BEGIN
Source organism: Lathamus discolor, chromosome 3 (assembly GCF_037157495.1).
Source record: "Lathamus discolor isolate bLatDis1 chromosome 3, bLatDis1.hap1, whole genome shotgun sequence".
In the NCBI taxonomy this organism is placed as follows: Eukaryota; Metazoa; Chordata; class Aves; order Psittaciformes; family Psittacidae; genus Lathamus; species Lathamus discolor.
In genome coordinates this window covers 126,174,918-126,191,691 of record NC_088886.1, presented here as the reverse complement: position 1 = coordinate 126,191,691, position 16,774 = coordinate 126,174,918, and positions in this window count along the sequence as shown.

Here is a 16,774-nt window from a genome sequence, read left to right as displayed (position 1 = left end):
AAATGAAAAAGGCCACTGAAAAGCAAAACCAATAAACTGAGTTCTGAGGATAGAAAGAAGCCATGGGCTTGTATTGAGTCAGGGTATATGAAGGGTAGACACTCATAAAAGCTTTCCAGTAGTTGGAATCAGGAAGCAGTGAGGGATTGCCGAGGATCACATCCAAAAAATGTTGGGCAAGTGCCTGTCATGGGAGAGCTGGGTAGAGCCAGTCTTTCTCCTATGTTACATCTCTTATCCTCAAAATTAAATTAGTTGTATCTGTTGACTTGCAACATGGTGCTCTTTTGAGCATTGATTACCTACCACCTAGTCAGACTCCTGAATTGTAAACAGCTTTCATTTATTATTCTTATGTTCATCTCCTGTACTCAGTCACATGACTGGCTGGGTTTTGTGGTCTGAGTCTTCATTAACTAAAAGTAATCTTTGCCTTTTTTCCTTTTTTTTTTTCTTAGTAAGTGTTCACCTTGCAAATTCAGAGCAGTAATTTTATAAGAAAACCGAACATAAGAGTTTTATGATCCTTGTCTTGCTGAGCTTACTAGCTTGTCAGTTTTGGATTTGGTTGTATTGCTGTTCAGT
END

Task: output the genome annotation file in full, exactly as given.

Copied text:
Source organism: Lathamus discolor, chromosome 3 (assembly GCF_037157495.1).
Source record: "Lathamus discolor isolate bLatDis1 chromosome 3, bLatDis1.hap1, whole genome shotgun sequence".
In the NCBI taxonomy this organism is placed as follows: Eukaryota; Metazoa; Chordata; class Aves; order Psittaciformes; family Psittacidae; genus Lathamus; species Lathamus discolor.
In genome coordinates this window covers 126,174,918-126,191,691 of record NC_088886.1, presented here as the reverse complement: position 1 = coordinate 126,191,691, position 16,774 = coordinate 126,174,918, and positions in this window count along the sequence as shown.

Here is a 16,774-nt window from a genome sequence, read left to right as displayed (position 1 = left end):
AAATGAAAAAGGCCACTGAAAAGCAAAACCAATAAACTGAGTTCTGAGGATAGAAAGAAGCCATGGGCTTGTATTGAGTCAGGGTATATGAAGGGTAGACACTCATAAAAGCTTTCCAGTAGTTGGAATCAGGAAGCAGTGAGGGATTGCCGAGGATCACATCCAAAAAATGTTGGGCAAGTGCCTGTCATGGGAGAGCTGGGTAGAGCCAGTCTTTCTCCTATGTTACATCTCTTATCCTCAAAATTAAATTAGTTGTATCTGTTGACTTGCAACATGGTGCTCTTTTGAGCATTGATTACCTACCACCTAGTCAGACTCCTGAATTGTAAACAGCTTTCATTTATTATTCTTATGTTCATCTCCTGTACTCAGTCACATGACTGGCTGGGTTTTGTGGTCTGAGTCTTCATTAACTAAAAGTAATCTTTGCCTTTTTTCCTTTTTTTTTTTCTTAGTAAGTGTTCACCTTGCAAATTCAGAGCAGTAATTTTATAAGAAAACCGAACATAAGAGTTTTATGATCCTTGTCTTGCTGAGCTTACTAGCTTGTCAGTTTTGGATTTGGTTGTATTGCTGTTCAGT